So why did that experience change me so fundamentally? These qualities of a tradition, ritual behavior, a willingness to suffer pain in order to achieve an ideal, group bondedness and loyalty are all characteristics of an experience of initiation. This was a group of men who ushered young men who were willing to pay the price into manhood. It was the army, but instead of killing, we made great recordings.

Maybe this tells us what boys need to thrive. If initiation rituals that have existed since the dawn of time have anything to tell us, boys need to suffer to become men. But they need to suffer for a good reason, do it with a group of men bonded by this common goal, who have been through it and are invested in them becoming good, strong men. And it certainly is possible to do this for a better reason than war.

Young men crave this experience and hold it with them as something sacred for their entire lives. A few years ago I went to a party for Blue Jay Recording Studio in Carlisle, Massachusetts that I had helped start in 1980. Several men came up to me to meet the ‘legendary’ Glenn Berger. They had been trained by people who had been trained by someone who had been trained by me. I had trained those first guys in the way that I had been trained, to the exacting standards of Phil and A and R. I passed the legacy on. I had no idea that I had influenced any of these guys, and I was stunned to see the impact that this had had on them. They all had that fire and pride, that passion and discipline that was the true gift that I had gotten from the men who had initiated me. That might be a big part of the answer of what our boys need and what we men need to give to our sons.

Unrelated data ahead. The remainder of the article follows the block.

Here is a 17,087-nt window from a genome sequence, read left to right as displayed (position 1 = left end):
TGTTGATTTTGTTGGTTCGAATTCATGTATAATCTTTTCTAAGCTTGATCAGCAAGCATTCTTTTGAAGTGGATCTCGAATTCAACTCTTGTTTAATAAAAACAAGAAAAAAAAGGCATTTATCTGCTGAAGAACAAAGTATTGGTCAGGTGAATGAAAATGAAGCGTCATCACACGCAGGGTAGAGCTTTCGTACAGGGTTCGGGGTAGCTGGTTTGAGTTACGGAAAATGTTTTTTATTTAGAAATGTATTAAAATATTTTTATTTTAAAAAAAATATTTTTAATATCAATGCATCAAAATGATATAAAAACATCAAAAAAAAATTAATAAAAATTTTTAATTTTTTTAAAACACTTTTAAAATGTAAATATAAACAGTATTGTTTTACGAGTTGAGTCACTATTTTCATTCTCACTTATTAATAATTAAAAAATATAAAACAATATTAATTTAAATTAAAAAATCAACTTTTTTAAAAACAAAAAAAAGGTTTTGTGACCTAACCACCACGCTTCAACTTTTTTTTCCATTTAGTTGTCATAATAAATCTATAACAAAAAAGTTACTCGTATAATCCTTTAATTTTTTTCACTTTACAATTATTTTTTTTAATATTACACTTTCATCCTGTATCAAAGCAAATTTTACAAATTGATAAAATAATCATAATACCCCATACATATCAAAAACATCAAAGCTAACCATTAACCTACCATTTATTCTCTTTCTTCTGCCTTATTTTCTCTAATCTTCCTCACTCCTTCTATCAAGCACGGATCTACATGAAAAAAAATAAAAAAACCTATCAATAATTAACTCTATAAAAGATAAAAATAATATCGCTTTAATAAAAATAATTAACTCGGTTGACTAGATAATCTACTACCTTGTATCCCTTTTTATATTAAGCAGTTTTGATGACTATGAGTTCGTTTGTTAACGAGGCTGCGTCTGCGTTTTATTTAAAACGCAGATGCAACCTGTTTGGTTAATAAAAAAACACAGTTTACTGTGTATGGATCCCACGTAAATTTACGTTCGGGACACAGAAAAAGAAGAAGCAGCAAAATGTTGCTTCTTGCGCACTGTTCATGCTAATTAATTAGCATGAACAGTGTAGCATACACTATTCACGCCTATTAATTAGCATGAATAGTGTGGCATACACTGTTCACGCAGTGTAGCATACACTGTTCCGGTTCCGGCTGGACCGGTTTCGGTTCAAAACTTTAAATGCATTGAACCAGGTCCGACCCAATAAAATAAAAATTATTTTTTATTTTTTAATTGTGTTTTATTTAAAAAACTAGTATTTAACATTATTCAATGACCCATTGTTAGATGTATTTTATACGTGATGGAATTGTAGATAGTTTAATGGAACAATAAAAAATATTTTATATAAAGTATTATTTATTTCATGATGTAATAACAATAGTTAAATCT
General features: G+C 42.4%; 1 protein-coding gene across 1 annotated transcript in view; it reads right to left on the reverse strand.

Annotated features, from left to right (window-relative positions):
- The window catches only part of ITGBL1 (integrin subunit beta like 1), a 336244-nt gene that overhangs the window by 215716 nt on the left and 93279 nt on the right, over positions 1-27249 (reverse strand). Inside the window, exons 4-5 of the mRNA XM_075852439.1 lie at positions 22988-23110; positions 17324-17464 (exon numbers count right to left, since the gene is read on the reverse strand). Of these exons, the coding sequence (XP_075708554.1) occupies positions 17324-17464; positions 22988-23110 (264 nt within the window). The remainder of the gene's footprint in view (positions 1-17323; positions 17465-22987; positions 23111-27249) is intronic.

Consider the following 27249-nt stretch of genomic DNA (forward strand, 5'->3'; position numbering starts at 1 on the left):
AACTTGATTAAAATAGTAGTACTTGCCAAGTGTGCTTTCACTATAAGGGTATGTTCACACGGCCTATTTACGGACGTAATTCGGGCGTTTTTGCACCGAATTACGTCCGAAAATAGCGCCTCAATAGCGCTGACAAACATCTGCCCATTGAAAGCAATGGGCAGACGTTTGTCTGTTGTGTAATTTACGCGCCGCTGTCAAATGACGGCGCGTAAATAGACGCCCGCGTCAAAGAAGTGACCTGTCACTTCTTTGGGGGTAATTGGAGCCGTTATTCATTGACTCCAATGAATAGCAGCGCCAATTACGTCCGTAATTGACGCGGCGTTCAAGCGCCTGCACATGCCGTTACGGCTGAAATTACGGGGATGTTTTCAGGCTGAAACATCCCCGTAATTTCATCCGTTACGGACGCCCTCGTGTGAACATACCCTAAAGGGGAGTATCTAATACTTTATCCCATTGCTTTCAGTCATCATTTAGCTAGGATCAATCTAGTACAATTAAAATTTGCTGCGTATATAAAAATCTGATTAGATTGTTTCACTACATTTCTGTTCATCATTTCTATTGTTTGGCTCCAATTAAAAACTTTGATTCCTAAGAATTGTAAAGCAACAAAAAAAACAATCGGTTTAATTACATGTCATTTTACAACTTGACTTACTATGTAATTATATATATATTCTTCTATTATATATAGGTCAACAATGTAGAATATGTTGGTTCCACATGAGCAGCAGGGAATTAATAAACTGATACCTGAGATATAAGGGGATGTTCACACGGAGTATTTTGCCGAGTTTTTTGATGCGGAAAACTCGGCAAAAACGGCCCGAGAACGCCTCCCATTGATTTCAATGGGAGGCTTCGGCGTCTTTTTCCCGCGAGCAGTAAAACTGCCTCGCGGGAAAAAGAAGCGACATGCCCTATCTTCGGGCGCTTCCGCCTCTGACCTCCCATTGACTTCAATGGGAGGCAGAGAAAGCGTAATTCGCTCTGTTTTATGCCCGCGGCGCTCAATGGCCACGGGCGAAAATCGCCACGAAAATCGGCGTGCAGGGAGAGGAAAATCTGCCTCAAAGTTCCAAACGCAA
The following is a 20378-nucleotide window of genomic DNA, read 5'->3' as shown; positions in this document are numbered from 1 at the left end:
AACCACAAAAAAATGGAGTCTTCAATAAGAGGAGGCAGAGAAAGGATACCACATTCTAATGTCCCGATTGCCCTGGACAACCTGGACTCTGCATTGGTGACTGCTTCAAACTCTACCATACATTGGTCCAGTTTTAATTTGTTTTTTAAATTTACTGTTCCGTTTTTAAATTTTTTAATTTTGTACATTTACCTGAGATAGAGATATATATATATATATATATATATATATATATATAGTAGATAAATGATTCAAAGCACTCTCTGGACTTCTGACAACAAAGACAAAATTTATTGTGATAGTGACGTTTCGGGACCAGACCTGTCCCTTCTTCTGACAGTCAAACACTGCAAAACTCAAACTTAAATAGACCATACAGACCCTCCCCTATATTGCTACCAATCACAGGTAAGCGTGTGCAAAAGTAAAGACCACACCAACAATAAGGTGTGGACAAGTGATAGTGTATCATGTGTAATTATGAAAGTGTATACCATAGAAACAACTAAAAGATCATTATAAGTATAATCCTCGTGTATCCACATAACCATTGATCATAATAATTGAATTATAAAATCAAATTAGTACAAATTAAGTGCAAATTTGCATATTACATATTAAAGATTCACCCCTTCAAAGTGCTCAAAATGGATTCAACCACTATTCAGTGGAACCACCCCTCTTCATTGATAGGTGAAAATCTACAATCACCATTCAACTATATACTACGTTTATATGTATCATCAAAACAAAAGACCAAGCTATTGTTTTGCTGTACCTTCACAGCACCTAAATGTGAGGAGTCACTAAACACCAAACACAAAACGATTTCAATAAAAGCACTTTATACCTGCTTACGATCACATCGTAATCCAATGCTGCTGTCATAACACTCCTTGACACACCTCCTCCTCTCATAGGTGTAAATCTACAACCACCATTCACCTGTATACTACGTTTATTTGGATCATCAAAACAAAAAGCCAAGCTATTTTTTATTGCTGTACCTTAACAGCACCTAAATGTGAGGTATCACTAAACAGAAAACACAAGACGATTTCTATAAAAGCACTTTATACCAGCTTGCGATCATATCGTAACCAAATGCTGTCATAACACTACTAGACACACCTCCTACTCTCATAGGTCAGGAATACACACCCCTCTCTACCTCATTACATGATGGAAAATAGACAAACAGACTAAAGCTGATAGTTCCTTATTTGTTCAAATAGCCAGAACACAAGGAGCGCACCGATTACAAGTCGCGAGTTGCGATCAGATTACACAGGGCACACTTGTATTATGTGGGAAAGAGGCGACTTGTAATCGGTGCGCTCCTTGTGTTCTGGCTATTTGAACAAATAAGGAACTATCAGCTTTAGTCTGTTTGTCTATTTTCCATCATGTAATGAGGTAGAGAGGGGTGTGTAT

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Alan GreenspanStatistics like 10% unemployment and reports of 50% pay cuts barely capture the pain and Menciusanxiety that so many of us are experiencing in today’s struggling economy. How can we  get through this rough period and also figure out how to succeed in such troubling times? How can we set the economic ship of the world on a course that minimizes this kind of distress in the future? In order to find the solution we need to understand how we got here and what is presently going on.